Find the number of unique minterms

Discussion in 'Homework Help' started by xEnOnn, Apr 22, 2011.

  1. xEnOnn

    Thread Starter New Member

    Feb 2, 2011
    Say given a function like this one: F(A,B,C,D,E) = C \cdot D' + A \cdot B \cdot D' \cdot E' + D \cdot E + A' \cdot B \cdot E

    Is there a quick way to find out the number of unique minterms?

    I'm thinking like using some combinatorics method but couldn't figure out how I could do it. I plot out a little truth table like this:
    A B C D E
    x x 1 0 x
    1 1 x 0 0
    x x x 1 1
    0 1 x x 1
    where 'x' means there is a possibility of either A or A', B or B' and so on.

    So I start counting this way: 2^{2} + 2^{1} + 2^{3} + 2 ^{2} = 18. The number of "x" is the number in the power of 2.
    Then from here, I could only know that there are LESS THAN 18 unique minterms in this function. But there are many repeated minterms in this total of 18, which I need to minus out to get the exact number of minterms. And I don't know how I could count the repeated number of minterms to minus from this total.

    It is more of a question of permutation and combinatorics but I am thought if I could figure out how to do this, I could get the number of unique minterms a lot more faster than to list out the entire table.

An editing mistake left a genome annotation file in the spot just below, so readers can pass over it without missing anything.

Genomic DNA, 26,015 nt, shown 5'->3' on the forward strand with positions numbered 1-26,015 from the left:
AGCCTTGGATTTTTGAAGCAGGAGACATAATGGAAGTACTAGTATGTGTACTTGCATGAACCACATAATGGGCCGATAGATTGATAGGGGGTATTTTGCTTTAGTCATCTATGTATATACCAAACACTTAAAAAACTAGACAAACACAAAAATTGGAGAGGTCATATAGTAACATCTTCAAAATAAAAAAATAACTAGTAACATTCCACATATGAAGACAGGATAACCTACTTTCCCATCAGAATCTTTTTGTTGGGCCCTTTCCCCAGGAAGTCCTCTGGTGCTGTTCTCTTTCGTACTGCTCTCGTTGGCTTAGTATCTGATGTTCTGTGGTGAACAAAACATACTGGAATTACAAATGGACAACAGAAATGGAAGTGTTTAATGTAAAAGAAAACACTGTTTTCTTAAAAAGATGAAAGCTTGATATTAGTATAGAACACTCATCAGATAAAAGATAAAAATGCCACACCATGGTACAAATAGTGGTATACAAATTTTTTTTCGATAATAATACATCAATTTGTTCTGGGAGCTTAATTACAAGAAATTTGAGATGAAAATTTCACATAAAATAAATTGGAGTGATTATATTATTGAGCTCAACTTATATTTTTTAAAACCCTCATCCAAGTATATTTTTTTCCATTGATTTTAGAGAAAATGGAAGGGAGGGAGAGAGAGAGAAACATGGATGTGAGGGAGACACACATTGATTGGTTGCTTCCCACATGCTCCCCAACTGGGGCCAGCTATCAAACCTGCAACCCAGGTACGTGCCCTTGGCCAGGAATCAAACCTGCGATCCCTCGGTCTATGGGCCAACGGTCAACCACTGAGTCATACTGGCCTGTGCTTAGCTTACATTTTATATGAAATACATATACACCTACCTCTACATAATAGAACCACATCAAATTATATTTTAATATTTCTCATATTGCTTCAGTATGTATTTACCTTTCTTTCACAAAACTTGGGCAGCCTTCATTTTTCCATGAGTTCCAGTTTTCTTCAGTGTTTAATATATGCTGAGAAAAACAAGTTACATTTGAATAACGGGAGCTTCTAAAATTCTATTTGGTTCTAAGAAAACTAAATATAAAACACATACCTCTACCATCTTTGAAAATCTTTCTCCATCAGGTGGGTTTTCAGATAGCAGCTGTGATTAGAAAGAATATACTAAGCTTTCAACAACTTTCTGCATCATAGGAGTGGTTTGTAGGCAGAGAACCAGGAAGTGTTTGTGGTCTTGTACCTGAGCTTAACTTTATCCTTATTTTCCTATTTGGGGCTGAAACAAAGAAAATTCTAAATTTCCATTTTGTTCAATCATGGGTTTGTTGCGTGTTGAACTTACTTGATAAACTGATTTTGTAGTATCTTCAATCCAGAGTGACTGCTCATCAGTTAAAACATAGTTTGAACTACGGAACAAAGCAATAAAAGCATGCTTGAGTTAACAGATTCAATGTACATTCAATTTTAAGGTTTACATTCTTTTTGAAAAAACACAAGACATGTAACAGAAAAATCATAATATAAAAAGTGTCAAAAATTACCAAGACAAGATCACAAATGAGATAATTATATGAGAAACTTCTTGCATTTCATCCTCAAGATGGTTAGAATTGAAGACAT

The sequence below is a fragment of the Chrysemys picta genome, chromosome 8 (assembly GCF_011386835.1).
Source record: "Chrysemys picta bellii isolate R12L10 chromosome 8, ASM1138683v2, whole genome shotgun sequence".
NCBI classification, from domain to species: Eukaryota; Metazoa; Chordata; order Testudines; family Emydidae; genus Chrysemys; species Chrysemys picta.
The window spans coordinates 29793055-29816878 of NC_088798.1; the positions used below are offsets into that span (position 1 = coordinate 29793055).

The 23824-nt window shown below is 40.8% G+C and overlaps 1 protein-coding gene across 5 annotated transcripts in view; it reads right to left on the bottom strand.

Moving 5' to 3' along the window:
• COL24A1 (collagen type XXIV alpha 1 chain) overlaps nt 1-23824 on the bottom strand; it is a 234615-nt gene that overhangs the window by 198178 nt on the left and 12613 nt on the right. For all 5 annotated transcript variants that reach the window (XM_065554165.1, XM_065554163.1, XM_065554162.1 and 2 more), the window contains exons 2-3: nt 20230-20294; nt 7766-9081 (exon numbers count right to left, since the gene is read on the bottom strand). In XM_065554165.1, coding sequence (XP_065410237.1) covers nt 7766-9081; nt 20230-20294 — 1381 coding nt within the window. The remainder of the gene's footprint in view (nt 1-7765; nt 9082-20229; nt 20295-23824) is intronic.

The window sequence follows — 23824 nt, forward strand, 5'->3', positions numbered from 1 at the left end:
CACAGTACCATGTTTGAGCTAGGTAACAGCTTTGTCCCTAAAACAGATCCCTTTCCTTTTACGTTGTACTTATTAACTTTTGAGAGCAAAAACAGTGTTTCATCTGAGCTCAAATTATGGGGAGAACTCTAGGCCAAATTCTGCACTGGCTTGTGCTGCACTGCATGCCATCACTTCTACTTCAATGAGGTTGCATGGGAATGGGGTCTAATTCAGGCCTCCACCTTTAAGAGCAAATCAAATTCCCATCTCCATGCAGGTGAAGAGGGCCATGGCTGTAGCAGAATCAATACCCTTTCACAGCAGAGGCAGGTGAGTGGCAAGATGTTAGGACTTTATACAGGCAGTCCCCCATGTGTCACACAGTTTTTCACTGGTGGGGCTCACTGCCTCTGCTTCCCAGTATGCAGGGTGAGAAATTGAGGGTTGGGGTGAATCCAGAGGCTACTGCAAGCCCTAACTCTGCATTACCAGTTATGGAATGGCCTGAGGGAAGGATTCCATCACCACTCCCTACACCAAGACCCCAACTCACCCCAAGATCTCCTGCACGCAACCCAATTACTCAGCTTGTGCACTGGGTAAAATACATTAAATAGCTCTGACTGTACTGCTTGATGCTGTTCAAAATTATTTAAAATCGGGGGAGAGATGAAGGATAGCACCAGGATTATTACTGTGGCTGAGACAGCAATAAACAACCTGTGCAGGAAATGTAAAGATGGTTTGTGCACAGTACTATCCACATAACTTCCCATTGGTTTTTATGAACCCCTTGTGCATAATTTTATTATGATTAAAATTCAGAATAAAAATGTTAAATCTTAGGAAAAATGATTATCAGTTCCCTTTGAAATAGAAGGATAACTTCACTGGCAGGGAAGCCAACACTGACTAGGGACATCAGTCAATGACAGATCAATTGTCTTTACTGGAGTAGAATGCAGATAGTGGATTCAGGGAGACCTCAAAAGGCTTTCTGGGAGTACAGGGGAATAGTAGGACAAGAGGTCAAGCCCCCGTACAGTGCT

Thanks for any help!
    Last edited: Apr 22, 2011
  2. Georacer


    Nov 25, 2009
    I 'm not exactly sure of what you are trying to accomplish here. Is simplifying a boolean expression all you are trying to do? If so, your "truth table" doesn't help much.

    First of all, it doesn't serve as one at all. It is more like a list of your given terms. The rows of a truth table are binarily numbered from 0 to 2^n-1, where n is the number of your variables.

    I also don't understand where the counting you do is based on. Is the exponent the number of "x"s in each row or the fixed variables?

    There is some theory on finding the solution with the smallest number of terms, but I don't think it can serve you right now in your level of understanding. I don't use it either. I think it is sufficient to read some theory, possibly here:
    and then do as many examples as you can.

    Necessity is the best counselor here: The more you need the K-maps the better you will become at extracting them.